# Proof regarding $\operatorname{Spec}A$ being irreducible (Atiyah-MacDonald).

I'm working on exercise 19 on chapter 1 of Atiyah-MacDonald's Commutative Algebra. The question asks to prove that $$X=\operatorname{Spec}A$$ is irreducible (any intersection of open sets is non-empty) if and only if the nilradical $$\mathfrak{N}$$ is a prime ideal.

To prove the forward implication, suppose $$X$$ is irreducible, and that $$ab\in\mathfrak{N}$$. Since $$X$$ is irreducible, $$(X-V(a))\cap(X-V(b))\neq\varnothing$$ where $$V(E) = \{\mathfrak{p}\in X : E\subset\mathfrak{p}\}$$, thus there is some prime ideal $$\mathfrak{p}$$ containing neither $$a$$ nor $$b$$ (since $$\mathfrak{p}\in X-V(a)\iff\mathfrak{p}\not\ni a$$), but then $$ab \in \mathfrak{N}\subset\mathfrak{p}$$, but $$\mathfrak{p}$$ is prime, so we can't have $$ab\in\mathfrak{p}$$ while neither $$a$$ nor $$b$$ belong to $$\mathfrak{p}$$.

What went wrong? The use of the nilradical here isn't important either. I believe the assertion is true, but why am I running into an evident contradiction before the proof even starts? I didn't start by assuming anything contradictory to start.

Edit: I think I see the error, I erroneously assumed that $$X-V(a)$$ is necessarily non-empty. Assuming that both $$X-V(a)$$ and $$X-V(b)$$ are non-empty yields a contradiction. WLOG, say $$X-V(a)$$ is empty, that is $$X=V(a)$$ meaning every prime ideal must contain $$a$$, thus $$a$$ is in the nilradical which proves the nilradical is prime. Is this right?

• I don't know the answer for what you're asking (I haven't much looked at this topic since Fall 1980, when I took a course using Atiyah/Macdonald), but you might be interested in Errata for Atiyah-Macdonald. (Note: The second author's name uses a lower-case 'd'.) Commented Jul 30, 2019 at 6:08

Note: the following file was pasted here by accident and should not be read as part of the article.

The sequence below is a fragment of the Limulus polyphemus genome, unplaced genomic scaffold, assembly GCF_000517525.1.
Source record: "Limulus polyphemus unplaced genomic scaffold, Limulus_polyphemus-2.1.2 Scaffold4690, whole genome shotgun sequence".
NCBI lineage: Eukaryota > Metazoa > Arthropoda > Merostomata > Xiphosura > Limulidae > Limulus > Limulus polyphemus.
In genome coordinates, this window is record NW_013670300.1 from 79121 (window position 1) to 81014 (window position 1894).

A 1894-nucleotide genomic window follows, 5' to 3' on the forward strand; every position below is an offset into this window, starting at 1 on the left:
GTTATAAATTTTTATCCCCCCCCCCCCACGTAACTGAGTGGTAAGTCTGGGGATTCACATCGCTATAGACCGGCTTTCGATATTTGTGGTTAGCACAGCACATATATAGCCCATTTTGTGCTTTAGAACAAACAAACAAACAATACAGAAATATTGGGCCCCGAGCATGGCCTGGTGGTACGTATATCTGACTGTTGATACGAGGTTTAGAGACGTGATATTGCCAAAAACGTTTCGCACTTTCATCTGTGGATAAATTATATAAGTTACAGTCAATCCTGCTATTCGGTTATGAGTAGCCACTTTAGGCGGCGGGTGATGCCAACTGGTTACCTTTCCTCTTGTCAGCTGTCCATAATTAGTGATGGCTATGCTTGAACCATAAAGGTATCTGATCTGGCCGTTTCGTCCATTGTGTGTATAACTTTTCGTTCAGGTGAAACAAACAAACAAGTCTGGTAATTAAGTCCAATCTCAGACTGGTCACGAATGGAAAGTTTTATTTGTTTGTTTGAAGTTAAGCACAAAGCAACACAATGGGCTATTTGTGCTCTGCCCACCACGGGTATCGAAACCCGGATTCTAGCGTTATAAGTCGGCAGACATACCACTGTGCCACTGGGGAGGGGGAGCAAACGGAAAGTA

The nilradical $$\mathfrak{N}$$ of a commutative ring is the intersection of all the prime ideals in the ring.
Suppose first that $$\mathrm{Spec}(A)$$ is irreducible. Now let $$ab \in \mathfrak{N}$$. This means that every prime ideal of $$A$$ contains $$ab$$. Therefore, $$\mathrm{Spec}(A) = V(ab) = V(a) \cup V(b)$$. Since $$\mathrm{Spec}(A)$$ is irreducbile, this means either $$\mathrm{Spec}(A) \subset V(a)$$ or $$\mathrm{Spec}(A) \subset V(b)$$. Therefore, either $$a$$ or $$b$$ is contained in all the primes ideals of $$\mathrm{Spec}(A)$$, that is, either $$a \in \mathfrak{N}$$ or $$b \in \mathfrak{N}$$. I think it's more 'natural' to work with closed subsets as the Zariski topology is defined in terms of closed subsets.
Suppose $$\mathfrak{N}$$ is a prime ideal of $$A$$. Now $$\mathrm{Spec}(A) = V(\mathfrak{N})$$. Any closed subset $$V(I)$$, where $$I$$ is an ideal of $$A$$, contains $$\mathfrak{N}$$ if and only if $$I$$ is contained in all the prime ideals of $$A$$, that is, $$I \subset \mathfrak{N}$$, which implies $$V(\mathfrak{N})\subset V(I)$$. So $$V(\mathfrak{N})$$ is the smallest closed subset containing $$\mathfrak{N}$$. So $$\mathrm{Spec}(A) = \overline{ \{ \mathfrak{N} \}}$$ is the closure of a single point, therefore it is irreducible.
More generally, for any subset $$Y$$ of $$\mathrm{Spec}(A)$$, you can define $$I(Y) := \bigcap_{\mathfrak{p} \in Y} \mathfrak{p}$$. Similar arguments as above also show that $$Y$$ is irreducible if and only if $$I(Y)$$ is a prime ideal.